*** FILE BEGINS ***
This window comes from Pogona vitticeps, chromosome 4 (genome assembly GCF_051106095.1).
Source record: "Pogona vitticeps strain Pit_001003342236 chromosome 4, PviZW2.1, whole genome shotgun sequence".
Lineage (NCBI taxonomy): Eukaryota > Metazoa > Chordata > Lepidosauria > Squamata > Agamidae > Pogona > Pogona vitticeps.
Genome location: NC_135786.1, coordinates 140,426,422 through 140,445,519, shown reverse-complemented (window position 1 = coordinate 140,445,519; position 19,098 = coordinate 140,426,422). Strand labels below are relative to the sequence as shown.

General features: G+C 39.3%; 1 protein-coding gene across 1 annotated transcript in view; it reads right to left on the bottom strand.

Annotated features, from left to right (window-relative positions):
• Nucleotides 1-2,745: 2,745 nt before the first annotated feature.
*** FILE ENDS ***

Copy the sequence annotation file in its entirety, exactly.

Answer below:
This window comes from Pogona vitticeps, chromosome 4 (genome assembly GCF_051106095.1).
Source record: "Pogona vitticeps strain Pit_001003342236 chromosome 4, PviZW2.1, whole genome shotgun sequence".
Lineage (NCBI taxonomy): Eukaryota > Metazoa > Chordata > Lepidosauria > Squamata > Agamidae > Pogona > Pogona vitticeps.
Genome location: NC_135786.1, coordinates 140,426,422 through 140,445,519, shown reverse-complemented (window position 1 = coordinate 140,445,519; position 19,098 = coordinate 140,426,422). Strand labels below are relative to the sequence as shown.

General features: G+C 39.3%; 1 protein-coding gene across 1 annotated transcript in view; it reads right to left on the bottom strand.

Annotated features, from left to right (window-relative positions):
• Nucleotides 1-2,745: 2,745 nt before the first annotated feature.